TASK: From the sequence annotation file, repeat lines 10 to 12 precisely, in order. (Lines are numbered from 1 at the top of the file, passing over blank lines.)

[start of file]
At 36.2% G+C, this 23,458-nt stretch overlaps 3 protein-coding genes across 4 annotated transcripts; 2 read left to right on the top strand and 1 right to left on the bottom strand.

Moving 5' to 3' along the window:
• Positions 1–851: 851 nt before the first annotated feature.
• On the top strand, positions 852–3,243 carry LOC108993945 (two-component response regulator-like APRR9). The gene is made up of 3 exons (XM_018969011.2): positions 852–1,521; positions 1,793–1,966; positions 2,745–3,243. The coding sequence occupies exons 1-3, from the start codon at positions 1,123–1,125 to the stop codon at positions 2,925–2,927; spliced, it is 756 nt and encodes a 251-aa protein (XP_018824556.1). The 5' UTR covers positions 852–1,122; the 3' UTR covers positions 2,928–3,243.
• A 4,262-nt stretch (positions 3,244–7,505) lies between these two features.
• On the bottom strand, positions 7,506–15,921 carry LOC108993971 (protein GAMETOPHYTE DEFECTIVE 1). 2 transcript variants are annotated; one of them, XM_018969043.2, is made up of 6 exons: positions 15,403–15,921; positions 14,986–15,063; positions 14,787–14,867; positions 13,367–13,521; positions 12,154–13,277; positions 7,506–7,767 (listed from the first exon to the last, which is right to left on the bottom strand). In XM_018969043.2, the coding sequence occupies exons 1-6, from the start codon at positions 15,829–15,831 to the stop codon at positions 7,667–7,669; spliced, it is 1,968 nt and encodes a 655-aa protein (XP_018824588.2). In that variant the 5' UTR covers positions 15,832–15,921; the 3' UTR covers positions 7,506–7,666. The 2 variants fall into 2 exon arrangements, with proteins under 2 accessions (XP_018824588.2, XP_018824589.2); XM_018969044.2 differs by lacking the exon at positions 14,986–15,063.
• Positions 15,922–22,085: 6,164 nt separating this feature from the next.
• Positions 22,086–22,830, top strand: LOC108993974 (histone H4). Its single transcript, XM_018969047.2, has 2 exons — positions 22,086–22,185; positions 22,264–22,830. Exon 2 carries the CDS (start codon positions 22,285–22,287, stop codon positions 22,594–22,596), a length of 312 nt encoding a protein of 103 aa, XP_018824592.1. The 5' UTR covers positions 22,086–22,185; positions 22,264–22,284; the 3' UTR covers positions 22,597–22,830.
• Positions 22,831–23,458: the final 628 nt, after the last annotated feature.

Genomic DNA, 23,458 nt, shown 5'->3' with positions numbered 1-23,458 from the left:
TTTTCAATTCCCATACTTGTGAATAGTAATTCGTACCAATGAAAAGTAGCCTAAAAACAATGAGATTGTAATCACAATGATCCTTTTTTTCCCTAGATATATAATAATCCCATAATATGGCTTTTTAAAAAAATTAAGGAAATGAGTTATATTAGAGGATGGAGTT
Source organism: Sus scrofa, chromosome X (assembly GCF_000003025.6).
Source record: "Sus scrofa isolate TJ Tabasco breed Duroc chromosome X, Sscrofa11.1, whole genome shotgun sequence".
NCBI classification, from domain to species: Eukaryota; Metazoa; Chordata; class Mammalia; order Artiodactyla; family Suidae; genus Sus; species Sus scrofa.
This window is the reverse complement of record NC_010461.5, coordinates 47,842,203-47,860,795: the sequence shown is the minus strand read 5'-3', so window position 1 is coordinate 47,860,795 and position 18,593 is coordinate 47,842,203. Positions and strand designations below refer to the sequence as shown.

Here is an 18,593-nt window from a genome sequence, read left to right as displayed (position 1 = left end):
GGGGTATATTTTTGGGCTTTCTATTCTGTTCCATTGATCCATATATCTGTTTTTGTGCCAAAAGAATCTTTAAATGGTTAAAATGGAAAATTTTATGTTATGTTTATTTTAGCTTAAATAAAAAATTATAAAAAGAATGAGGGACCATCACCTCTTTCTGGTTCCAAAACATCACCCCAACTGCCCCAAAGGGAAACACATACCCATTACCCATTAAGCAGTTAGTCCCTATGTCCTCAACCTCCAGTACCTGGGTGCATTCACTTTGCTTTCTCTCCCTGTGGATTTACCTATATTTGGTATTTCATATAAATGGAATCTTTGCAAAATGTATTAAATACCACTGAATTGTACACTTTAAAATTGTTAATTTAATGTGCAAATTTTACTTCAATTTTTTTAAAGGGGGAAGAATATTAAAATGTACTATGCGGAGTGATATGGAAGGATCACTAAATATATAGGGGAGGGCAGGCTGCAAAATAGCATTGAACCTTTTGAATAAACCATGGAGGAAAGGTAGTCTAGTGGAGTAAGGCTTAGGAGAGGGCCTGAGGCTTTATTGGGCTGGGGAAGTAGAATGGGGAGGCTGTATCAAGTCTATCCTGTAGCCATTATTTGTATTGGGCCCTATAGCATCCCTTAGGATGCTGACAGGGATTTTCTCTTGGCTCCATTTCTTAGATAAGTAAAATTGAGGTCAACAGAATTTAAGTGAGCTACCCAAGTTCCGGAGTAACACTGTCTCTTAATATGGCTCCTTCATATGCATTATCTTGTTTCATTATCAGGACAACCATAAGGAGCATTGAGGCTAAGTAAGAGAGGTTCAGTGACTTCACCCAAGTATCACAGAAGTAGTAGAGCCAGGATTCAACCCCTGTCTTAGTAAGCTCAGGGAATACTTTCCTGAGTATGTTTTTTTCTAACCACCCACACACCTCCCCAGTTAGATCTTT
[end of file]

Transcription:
Genomic DNA, 23,458 nt, shown 5'->3' with positions numbered 1-23,458 from the left:
TTTTCAATTCCCATACTTGTGAATAGTAATTCGTACCAATGAAAAGTAGCCTAAAAACAATGAGATTGTAATCACAATGATCCTTTTTTTCCCTAGATATATAATAATCCCATAATATGGCTTTTTAAAAAAATTAAGGAAATGAGTTATATTAGAGGATGGAGTT
Source organism: Sus scrofa, chromosome X (assembly GCF_000003025.6).